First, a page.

Noelle Lashley and Kevin Schatell are recent graduates of Grady College who have gone on to work in the industry.

Alumni Advice: Noelle Lashley and Kevin Schatell

Graduation is the end goal of attending college, but getting there can be stressful. Hear from recent Grady grads about their life after graduation and what they wish they had known before entering into the “real world.”

What do you wish you had known before graduating?

Noelle Lashley, Missoula morning reporter for Wake Up Montana: “I wish I’d known that nothing could truly prepare me for the experience of my first job. I actually made myself sick during my last semester of college because I was so focused on becoming perfectly ready to dive into my first reporting gig, but life doesn’t work that way.”

Kevin Schatell, associate producer at NBC News: “My advice to current journalism students? Seek out what scares you and learn all that you can. As a student, I think I was too wrapped up in the idea of wanting to be creative and produce content, and I wish I’d taken more time to be curious and learn about the areas of the media industry that intimidated me.”

What did you learn outside the classroom that could have been helpful inside the classroom?

Come prepared with pitches

“Don’t be afraid to talk about your ideas. Sometimes when I was in college, I’d shut down because I was afraid of looking or sounding silly. I’d miss out on an opportunity to do a great story because I was afraid of what someone would think of me and my pitch. Nope. Throw that way of thinking out the window. Come to class or a pitch meeting with tons of ideas in your back pocket. The majority of them might not work, and that’s OK. Talk them out. Come at them from a few different angles. Try something completely outside the norm. You’re only going to find the great ones if you’re willing to dig and kiss a few frogs in the process.” Noelle Lashley

Communication across all platforms

“A crucial skill in my job — and the industry as a whole — is communication in all directions. On a daily basis, I manage interns and NBC Pages, pitch to executive producers and provide customer service for the audience that visits the Today Show. Equally as important as communication in all directions is communication on all platforms. Each day consists of public speaking in front of large crowds, one-on-one conversations, emails, phone calls and social media posts. Each of those has to be delivered in a unique way but with a consistent voice. The people I’ve seen who are thriving in the media industry are self-aware and able to tailor their communication style depending on their audience. The more you can intentionally craft your written and verbal communication skills, the better.” –Kevin Schatell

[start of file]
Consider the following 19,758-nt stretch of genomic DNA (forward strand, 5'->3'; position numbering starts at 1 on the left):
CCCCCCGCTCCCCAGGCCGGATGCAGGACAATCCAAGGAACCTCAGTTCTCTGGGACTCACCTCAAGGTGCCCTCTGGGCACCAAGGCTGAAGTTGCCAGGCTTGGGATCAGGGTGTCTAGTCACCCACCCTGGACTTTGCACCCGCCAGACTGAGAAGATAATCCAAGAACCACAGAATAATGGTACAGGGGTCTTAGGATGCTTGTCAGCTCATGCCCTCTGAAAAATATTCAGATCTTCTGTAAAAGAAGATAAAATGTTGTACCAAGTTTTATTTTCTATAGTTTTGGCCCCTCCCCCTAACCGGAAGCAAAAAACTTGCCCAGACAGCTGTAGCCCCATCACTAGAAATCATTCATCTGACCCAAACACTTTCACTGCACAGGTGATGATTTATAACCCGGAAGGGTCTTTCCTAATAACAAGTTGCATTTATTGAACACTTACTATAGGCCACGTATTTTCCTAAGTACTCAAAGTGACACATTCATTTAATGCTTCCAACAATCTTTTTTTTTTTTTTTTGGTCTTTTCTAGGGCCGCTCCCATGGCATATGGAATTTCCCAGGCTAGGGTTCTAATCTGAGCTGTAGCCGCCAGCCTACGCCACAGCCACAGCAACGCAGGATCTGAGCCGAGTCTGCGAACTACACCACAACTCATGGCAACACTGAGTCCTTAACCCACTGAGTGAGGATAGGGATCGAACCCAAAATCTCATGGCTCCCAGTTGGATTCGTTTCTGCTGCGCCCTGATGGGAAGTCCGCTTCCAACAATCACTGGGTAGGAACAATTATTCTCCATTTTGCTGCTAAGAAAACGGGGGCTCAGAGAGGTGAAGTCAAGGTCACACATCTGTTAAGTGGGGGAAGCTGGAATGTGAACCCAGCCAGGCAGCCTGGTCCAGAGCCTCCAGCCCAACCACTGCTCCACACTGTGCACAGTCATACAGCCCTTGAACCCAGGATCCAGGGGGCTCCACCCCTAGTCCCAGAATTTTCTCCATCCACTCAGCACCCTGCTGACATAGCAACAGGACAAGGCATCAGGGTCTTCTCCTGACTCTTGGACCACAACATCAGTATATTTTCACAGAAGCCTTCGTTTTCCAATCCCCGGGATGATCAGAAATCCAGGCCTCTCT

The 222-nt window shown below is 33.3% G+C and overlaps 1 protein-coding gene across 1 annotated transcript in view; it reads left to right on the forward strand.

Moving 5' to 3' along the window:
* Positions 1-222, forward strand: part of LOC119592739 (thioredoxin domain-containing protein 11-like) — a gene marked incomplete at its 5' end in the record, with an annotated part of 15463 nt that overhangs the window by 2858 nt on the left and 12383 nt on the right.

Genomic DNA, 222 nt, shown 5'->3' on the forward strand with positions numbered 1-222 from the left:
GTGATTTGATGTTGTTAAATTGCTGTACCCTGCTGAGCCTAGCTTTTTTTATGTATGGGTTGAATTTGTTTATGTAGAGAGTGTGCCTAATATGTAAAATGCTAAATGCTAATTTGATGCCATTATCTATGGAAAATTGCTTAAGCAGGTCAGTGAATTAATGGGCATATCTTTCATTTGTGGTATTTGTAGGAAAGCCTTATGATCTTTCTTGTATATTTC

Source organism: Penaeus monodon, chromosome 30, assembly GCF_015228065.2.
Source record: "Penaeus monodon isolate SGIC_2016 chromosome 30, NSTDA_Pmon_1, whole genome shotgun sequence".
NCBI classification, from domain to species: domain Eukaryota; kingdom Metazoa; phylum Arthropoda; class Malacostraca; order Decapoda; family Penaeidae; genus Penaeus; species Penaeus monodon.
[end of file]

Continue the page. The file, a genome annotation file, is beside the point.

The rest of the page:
What advice do you have for current students now that you have seen the other side of graduating?

Get out of your comfort zone

Don’t let your life be governed by fear of the unknown.

I have a necklace that says, “life begins at the edge of your comfort zone.” It’s true. I originally thought I was going to stay in Georgia for my first job. I had it all planned out…then I realized that I needed to step outside of my own comfort zone. There was a little nudge inside me that kept telling me to look at Montana. I made an excel spreadsheet of every local news station in the state, and I would cycle through the stations every few days to look for openings. No one in my family had ever lived in Montana. I had one friend who lived there, and he was hours away from any of the stations I was considering. My entire existing support system was on the east coast. People’s reaction to my goal ranged from disbelief to disgust to full conversations about how my choice was going to wreck my career. I was scared, but I knew I’d regret it for the rest of my life if I didn’t try. I tried. Now I’m the sole morning reporter for my station in Missoula, Montana. It’s one of the most challenging things I’ve ever done, but I know I’m exactly where I’m supposed to be. I’ve only been on air for six weeks, and I’ve already had incredible opportunities that I never would have been given in a larger market. I’ve made wonderful friends, and I don’t feel alone or isolated anymore. I get to look outside and see snow-capped mountains when I’m driving around for work, and I’m trying things I never would have done in Georgia. I’m sure I’ll look back on my life and have regrets at the end, but I’m not going to wish that I had taken a chance on myself in my 20s. I did.

Your greatest victories and your greatest challenges are waiting for you. Don’t miss out on them because you let fear decide your destiny. Noelle Lashley

Act like an owner

One of our core values at NBCUniversal is ownership. That’s not something I spent a lot of time thinking about in college, but I wish I had. The idea is to act like an owner, not a renter. For example: if you’re renting an apartment and you discover a hole in the wall, what do you do? If you’re like me, your instinct is likely to cover it with a picture frame and think “Eh, not my problem — someone else will fix that.” The difference is, as an owner, you have a bigger investment. You’d fix the hole rather than cover it up. That’s how we’re encouraged to treat our work. There’s no room for a “that’s not my problem” mentality in the news and entertainment industries. Focus on having an owner’s mentality in all the work you do, whether it’s classes, organizations on campus, internships or a full-time job. Kevin Schatell

Date: November 29, 2018


Editor:  Ashley Soriano,  ashleysoriano@uga.edu